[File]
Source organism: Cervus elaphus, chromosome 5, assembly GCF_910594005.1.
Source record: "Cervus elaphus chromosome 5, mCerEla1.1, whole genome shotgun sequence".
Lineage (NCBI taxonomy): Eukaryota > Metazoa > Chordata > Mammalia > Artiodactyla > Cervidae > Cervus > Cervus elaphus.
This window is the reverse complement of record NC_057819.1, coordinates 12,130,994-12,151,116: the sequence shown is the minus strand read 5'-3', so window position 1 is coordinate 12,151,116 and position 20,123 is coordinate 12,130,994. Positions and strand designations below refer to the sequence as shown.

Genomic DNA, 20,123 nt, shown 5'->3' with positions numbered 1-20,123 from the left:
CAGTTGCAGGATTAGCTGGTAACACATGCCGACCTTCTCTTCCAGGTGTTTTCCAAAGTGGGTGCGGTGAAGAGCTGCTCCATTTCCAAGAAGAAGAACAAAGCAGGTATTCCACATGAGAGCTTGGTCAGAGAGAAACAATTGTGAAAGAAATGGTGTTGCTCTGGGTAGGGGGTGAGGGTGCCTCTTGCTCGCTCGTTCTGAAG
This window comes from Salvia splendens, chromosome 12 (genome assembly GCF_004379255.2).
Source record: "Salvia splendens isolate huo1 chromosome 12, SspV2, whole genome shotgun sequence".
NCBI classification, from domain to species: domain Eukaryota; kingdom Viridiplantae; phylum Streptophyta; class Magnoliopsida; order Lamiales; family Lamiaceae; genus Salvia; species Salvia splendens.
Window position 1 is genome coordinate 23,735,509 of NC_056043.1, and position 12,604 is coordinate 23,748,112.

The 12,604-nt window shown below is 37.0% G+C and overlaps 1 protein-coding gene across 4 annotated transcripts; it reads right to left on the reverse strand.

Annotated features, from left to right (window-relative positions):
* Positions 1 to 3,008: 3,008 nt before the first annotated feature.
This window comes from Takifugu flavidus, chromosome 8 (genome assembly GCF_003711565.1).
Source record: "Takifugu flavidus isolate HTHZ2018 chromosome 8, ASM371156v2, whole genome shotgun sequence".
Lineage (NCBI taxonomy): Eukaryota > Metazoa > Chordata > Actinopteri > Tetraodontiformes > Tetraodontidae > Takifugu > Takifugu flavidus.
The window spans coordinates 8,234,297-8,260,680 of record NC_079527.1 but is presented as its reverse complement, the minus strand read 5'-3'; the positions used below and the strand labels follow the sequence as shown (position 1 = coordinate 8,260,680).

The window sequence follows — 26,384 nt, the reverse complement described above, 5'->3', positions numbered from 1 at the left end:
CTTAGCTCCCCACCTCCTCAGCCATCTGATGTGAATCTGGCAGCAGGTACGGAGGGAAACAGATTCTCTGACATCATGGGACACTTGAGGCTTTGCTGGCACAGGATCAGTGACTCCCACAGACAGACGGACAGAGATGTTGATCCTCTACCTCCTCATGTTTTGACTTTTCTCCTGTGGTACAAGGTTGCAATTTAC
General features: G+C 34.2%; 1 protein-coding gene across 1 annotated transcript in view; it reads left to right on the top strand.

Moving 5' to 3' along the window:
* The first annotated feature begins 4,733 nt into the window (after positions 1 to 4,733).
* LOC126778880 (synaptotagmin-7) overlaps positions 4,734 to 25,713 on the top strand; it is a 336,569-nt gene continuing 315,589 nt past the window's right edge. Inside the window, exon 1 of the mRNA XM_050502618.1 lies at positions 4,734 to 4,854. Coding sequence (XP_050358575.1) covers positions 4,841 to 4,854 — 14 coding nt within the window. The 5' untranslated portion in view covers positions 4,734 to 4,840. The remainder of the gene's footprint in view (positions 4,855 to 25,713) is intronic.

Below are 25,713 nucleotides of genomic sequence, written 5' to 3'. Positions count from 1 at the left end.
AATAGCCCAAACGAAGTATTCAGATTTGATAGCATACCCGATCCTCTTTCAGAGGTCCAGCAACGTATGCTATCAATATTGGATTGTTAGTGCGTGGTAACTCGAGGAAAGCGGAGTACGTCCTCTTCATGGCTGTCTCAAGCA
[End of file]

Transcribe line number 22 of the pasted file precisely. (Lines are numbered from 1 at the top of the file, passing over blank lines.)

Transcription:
* The first annotated feature begins 4,733 nt into the window (after positions 1 to 4,733).